DOI: The Greek E-Journal of Perioperative Medicine 2009; 7:83-90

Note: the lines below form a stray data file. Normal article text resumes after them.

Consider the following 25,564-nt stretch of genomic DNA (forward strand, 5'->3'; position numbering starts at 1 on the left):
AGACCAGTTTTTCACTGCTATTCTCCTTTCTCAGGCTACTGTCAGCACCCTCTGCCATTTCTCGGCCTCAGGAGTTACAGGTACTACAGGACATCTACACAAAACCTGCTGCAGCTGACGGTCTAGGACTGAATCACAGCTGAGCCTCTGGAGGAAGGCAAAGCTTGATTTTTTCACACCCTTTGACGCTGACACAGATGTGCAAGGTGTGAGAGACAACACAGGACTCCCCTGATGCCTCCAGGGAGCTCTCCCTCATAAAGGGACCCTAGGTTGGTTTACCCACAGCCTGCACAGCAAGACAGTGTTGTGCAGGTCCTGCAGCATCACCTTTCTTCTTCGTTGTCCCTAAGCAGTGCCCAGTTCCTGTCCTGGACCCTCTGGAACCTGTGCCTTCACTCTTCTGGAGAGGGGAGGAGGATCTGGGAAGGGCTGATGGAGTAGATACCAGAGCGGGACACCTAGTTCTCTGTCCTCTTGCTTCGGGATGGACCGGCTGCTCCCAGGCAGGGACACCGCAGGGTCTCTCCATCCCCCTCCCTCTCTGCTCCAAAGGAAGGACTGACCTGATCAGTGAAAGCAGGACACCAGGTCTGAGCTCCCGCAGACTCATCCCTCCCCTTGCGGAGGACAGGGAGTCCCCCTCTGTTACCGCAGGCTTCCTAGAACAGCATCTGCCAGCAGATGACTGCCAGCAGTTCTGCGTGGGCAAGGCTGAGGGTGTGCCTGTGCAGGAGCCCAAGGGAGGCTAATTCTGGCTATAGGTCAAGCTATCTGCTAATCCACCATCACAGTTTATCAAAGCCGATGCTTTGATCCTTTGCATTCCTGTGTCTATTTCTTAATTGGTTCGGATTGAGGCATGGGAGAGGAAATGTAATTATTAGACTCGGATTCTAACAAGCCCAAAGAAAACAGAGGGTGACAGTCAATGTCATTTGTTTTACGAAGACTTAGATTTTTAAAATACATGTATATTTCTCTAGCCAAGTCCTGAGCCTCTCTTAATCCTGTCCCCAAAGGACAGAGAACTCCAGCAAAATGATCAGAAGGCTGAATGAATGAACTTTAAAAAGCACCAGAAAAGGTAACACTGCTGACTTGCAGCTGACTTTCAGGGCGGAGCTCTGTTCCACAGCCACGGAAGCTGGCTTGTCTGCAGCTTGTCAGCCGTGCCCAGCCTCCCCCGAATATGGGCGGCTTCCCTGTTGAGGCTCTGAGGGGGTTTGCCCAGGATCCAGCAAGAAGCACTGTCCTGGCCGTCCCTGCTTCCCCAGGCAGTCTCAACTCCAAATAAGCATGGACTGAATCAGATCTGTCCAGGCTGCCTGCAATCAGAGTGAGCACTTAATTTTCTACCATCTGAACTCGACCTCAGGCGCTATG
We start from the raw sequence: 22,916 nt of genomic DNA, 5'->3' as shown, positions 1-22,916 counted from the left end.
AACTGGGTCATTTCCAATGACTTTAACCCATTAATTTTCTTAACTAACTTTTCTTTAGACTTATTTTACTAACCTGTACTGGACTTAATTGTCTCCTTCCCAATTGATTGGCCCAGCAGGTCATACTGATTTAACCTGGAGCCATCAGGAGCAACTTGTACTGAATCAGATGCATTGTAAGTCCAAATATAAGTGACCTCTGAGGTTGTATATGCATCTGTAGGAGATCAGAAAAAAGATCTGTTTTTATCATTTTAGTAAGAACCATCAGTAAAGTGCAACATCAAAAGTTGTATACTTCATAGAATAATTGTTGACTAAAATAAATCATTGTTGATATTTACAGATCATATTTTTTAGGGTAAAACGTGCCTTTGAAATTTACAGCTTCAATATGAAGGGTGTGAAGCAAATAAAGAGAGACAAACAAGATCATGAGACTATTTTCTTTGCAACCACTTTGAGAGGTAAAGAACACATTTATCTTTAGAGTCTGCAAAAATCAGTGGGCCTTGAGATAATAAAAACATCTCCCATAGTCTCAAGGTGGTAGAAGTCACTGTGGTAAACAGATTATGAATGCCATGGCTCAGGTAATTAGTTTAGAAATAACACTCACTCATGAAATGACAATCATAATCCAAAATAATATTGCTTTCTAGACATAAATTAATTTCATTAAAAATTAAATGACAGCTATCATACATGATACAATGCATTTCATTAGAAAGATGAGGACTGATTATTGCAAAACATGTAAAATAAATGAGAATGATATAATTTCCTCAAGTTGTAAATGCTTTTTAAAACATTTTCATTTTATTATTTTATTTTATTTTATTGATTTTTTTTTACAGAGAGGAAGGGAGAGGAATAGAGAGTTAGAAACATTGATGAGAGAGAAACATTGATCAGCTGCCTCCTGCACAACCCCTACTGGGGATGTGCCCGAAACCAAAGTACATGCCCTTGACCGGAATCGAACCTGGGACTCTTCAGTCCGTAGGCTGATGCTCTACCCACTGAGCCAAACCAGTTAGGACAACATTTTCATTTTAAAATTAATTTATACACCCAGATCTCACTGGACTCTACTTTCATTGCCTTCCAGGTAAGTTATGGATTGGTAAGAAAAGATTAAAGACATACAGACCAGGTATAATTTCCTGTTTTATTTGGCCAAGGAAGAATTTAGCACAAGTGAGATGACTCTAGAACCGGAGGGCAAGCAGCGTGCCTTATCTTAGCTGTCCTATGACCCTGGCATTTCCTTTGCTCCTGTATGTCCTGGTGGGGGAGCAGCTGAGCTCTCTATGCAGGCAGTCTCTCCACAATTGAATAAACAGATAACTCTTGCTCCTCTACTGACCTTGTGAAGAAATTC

The essential help of medical emergency teams (M.E.T.) is to decrease the frequency of sudden deaths and the pointless transport of patients in the intensive care units. Aim of present study is to record the number and the type of urgent intrahospital callings, the departments of hospital that were covered by M.E.T, the staff (medical and/or nursing) that participated in them, the medications that were used, and the number of involved individuals per incident, as well as the type of monitoring and the fluids that were used. In the particular study were recorded the urgent calls from the 07/06/2006 up to the 07/01/2007 (7 months). The teams, that were created, covered daily 12 departments. The main providers in M.E.T were anaesthetists. They were recorded 191 calls in total. Monitoring included, SpO2, arterial pressure, number of breathings and estimation of neurologic condition with the Glasgow scale or AVPU scale, as well as the examination of the pupils. Only one individual was needed in 99 (52%) incidents. The medium time of his employment with the patient was 57{10-300}min. In 89(45%) cases was called 2nd individual (trainee), while in 22(12%) calls a 3rd trainee was called. Nurse of anesthetic department involved only in 17(9%) incidents, while special anesthetist attended in 28(15%) cases. The average amount of fluids were given per patient were 860{0-7500} ml. The rapid sequence induction was used in the majority of cases (63%) with etomidate or thiopentone and the succinylocholine. CONCLUSION: The existence of criteria as well as the response to emergency calls from organized teams, helped in the more objective recognition of befalling crisis as well as in the better and more systematic recording of such incidents, even after completion this study.

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